About a-team Marketing Services
The knowledge platform for the financial technology industry
The knowledge platform for the financial technology industry

A-Team Insight Blogs

Unlocking the Value of New Data Sources

Subscribe to our newsletter

By: Martijn Groot, Vice President, Product Management, Asset Control

A growing range of innovative data sources, from sentiment analysis to satellite imagery, is adding depth to traditional data resources and unlocking opportunities to gain new insights through machine learning, correlation and pattern spotting – insights that can improve time to market and drive down costs.

The key to finding value in this new data diversity is a fundamental change to traditional data management. Tomorrow’s financial data models have to be able to support fast and effective onboarding of new data sources, as well as efficient data exploration and easy access and distribution of data across the business.

Beyond regulatory demands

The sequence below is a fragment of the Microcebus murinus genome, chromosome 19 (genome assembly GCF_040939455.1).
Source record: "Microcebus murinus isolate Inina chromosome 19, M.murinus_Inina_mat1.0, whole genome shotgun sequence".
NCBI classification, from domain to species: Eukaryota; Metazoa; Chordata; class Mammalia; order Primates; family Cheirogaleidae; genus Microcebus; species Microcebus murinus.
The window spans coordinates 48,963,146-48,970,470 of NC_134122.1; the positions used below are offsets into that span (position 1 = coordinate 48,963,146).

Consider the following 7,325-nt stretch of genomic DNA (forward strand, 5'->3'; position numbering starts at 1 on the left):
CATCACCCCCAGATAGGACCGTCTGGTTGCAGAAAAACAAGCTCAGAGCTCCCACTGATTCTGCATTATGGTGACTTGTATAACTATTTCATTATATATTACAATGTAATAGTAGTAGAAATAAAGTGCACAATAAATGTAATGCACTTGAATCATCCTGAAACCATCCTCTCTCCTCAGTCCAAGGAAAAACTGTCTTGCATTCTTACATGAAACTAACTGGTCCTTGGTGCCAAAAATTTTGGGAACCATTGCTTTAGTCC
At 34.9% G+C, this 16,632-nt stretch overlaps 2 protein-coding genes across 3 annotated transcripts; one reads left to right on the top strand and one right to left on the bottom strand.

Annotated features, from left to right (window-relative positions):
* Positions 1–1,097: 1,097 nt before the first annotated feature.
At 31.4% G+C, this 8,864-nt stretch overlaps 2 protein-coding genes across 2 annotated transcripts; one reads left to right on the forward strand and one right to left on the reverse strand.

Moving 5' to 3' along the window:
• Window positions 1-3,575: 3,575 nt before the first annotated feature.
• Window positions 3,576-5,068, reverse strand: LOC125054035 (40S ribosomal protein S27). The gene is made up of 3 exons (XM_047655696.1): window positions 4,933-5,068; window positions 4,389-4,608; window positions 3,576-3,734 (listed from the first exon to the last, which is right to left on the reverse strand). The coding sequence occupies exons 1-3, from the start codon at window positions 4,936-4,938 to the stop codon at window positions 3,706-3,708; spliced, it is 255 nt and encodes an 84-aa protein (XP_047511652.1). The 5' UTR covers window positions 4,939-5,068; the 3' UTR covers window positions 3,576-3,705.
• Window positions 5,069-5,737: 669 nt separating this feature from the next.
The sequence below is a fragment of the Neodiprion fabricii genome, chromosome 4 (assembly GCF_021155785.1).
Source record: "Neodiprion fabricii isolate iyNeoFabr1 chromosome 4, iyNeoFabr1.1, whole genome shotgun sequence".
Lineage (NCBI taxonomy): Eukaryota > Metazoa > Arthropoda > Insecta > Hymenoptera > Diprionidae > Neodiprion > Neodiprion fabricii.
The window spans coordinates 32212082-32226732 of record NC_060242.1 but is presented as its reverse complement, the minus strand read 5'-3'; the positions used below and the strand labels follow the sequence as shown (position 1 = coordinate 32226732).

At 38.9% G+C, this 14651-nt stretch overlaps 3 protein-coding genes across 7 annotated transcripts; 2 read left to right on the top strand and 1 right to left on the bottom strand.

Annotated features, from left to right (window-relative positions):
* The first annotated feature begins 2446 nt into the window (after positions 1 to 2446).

Financial institutions’ decision-making processes are set to undergo a fundamental change as organisations begin to onboard and explore a new raft of data sources. From web crawling to mine news and spot corporate events to sentiment analysis, satellite and geospatial information, traffic and travel patterns, and property listings, the way in which organisations can analyse investment opportunities, track Politically Exposed Persons, and ingest company news is being transformed.

While the agenda for the new data model has been driven by regulatory demands, the sheer depth of information now created and collected globally is extraordinary and is set to take the industry far beyond the traditional catalogue of price and reference data sources.

No longer will organisations be limited to published financial statements and earning calls; instead investment decisions can be based on a much broader and deeper – but potentially also murkier – set of data. For example, the addition of social media sentiment analysis can deliver a new level of understanding into a retailer’s performance. Indeed, with the availability now of transcripts of all earning calls, it is possible to understand who is asking specific questions and how CEOs and CFOs respond – insight that can be tracked and analysed to deliver fast, actionable investment insight. Similarly, with Know Your Customer (KYC), the ability to rapidly deep dive through multiple diverse data sources provides a chance to address the escalating overhead associated with customer onboarding and reduce the cost of doing business.

Effective data discovery